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OUT OF LEFT FIELD: A first-blush assessment of Castlegar's new public budget process

Kyra Hoggan
By Kyra Hoggan
January 31st, 2019

Last night was the first of three meetings intended to change the paradigm of how mayor, council and city staff present, not just the budget, but the budget process to the Castlegar public.

I’ll admit, when I first picked up the 19-page budget packet provided so attendees could follow along – page after page of lists, charts, numbers – I was grateful I had brought caffeine and anticipated hours of fighting to keep my eyes open.

I was pleasantly surprised, though, when I found myself quite fascinated by the proceedings, and learning more about the operational budget than I ever have in years past.

I believe Mayor Bruno Tassone did an excellent job of keeping the meeting moving at a brisk pace while allowing everyone to have their say (and I was particularly appreciative of how hard he worked to ensure everyone in the gallery could hear, as that has been an ongoing concern in the past, one he has obviously taken very much to heart).

Presenting department heads were clear, concise and pithy – I particularly liked that at the end of every page crammed with lists and numbers, they added two or three sentences saying what had changed and what they felt the important take-aways were. That was very helpful, for me.

Mayor, council and senior staff also did an excellent job of introducing moments of levity and light-heartedness to an otherwise sometimes tedious process (I would argue that top points go to Director of Finance Andre Buss for getting the loudest laugh of the evening, but that’s another column altogether, lol).

I had only two reservations, the first of which was this: it was one of the least-sexy elements of the budget (operations), whereas tonight’s meeting (capital investments) is where I expect the more heated debate to play out – and the meeting was still three-and-a-half hours long.

Assuming the upcoming two meetings are of equal length (they may even go longer), the full time-investment ask is 10-and-a-half hours in less than a week, and I find that prohibitive for your average member of the public.

Attendance was the worst I’ve ever seen in over a decade of covering Castlegar public budget meetings, with only five members of the community in the gallery, including a former city councillor/mayoral candidate.

So I called city CAO Chris Barlow and asked if perhaps it wasn’t, in fact, less transparent, even though it provided more information than in the past, simply by virtue of discouraging public attendance.

Bear in mind, the open house format of the past (a 15-minute presentation, with detailed charts, graphs and explanations covering the venue walls, a take-home budget package to peruse at one’s leisure, and senior staff, mayor and council on hand to answer questions and hear feedback one-on-one), allowed a person to spend as little as 20 minutes or as long as the entire evening familiarizing themselves with the material, depending on how much time they could or were willing to invest.

Barlow assured me that this open house will still take place – no engagement opportunity has been taken off the table, the only real change is that the meetings last night, tonight and on Monday were previously held in camera and have now been open to the public.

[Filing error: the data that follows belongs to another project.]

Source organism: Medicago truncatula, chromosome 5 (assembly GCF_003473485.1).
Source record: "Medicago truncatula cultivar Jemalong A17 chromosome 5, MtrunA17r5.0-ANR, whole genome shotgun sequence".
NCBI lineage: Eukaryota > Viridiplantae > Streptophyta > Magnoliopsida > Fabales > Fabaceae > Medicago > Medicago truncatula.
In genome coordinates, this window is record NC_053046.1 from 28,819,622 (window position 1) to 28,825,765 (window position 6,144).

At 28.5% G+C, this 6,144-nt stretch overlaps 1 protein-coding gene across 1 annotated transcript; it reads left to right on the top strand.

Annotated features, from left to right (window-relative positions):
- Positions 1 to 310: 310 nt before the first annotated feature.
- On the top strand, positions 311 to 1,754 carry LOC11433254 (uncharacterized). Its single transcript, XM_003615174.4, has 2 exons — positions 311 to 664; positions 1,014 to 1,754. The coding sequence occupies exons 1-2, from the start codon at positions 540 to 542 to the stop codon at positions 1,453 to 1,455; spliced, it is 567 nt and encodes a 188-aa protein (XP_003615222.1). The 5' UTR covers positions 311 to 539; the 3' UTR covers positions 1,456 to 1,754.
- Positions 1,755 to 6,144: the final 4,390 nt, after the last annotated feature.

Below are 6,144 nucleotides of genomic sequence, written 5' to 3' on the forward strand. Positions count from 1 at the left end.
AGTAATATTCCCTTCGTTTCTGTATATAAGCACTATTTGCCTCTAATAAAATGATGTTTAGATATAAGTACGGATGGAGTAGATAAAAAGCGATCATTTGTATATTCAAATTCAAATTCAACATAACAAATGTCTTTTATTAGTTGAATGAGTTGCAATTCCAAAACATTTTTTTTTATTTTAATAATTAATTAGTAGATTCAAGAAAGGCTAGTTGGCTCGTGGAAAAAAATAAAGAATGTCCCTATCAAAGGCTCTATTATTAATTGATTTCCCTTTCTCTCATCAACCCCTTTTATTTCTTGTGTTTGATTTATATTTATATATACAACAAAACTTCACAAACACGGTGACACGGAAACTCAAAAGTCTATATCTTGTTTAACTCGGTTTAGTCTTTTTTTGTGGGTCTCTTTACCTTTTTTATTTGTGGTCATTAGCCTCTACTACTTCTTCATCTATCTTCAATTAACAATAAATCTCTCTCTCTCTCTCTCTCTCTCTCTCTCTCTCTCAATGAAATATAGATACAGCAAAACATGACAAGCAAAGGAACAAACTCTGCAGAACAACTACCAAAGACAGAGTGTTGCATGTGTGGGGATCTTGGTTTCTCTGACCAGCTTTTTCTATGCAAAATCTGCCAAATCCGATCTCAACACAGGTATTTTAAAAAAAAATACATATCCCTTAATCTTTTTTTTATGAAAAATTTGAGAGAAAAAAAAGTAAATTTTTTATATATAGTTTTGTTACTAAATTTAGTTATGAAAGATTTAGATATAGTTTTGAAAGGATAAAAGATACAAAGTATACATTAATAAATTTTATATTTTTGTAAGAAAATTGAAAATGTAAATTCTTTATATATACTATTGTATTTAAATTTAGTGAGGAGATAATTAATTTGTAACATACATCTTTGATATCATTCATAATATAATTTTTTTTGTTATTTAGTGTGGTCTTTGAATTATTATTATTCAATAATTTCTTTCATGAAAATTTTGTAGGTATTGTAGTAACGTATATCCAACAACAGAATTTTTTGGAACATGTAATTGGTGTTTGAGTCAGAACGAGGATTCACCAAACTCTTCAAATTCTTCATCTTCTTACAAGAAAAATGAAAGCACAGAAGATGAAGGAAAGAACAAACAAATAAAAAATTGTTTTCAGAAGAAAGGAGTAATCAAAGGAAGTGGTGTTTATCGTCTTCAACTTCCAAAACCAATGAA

Problem solved.

Which brings me to my final reservation in what I think is actually a very educational process: will council be able to engage in the same level of vigorous debate with the public arm-chair quarterbacking the entire process?

I certainly think it will make it more difficult – but I’m not entirely convinced that’s a bad thing. If you’re representing the public, you should be able to do so out loud and in public, no? If you’d say anything different behind closed doors than you would in front of a camera, perhaps that’s indicative of a larger problem in terms of representation.

I honestly don’t know the answer to that one, but time will tell, and I certainly think it’s worthwhile to give this new system an honest try before second-guessing its potential efficacy.

Which brings me to my final point, and the reason I’m a fan of this new approach despite the onerous scheduling burden it presents for me, personally – I learned several interesting details last night I would never have been able to isolate had the budget been presented as an entire fait-accompli.

That learning will inform portions of my coverage in the days, weeks and months to come.

My point being, even if the public doesn’t attend, if media are given a better understand of the workings of the budget, we’ll be better able to inform our readers, the electorate.

There will be times I can’t attend and the Castlegar News can, or vice-versa, or the radio stations will be there and we won’t – but as long as at least one media member garners new knowledge, the entire community benefits.

Furthermore, the public will be able to peruse the material in their own time once they are posted on the city website, and I think they’ll find the new presentation much easier to parse than in years past.

Ideally, the city will move forward with the proposed live-streaming capacity as well, so one day soon we’ll also be able to watch from home (and take bathroom breaks or make popcorn with missing any salient information).

Taken in all, I’m a fan, and very interested to see how the upcoming two meetings play out.

Watch for coverage of actual budget items in upcoming Source coverage.

 

Categories: Op/EdPolitics

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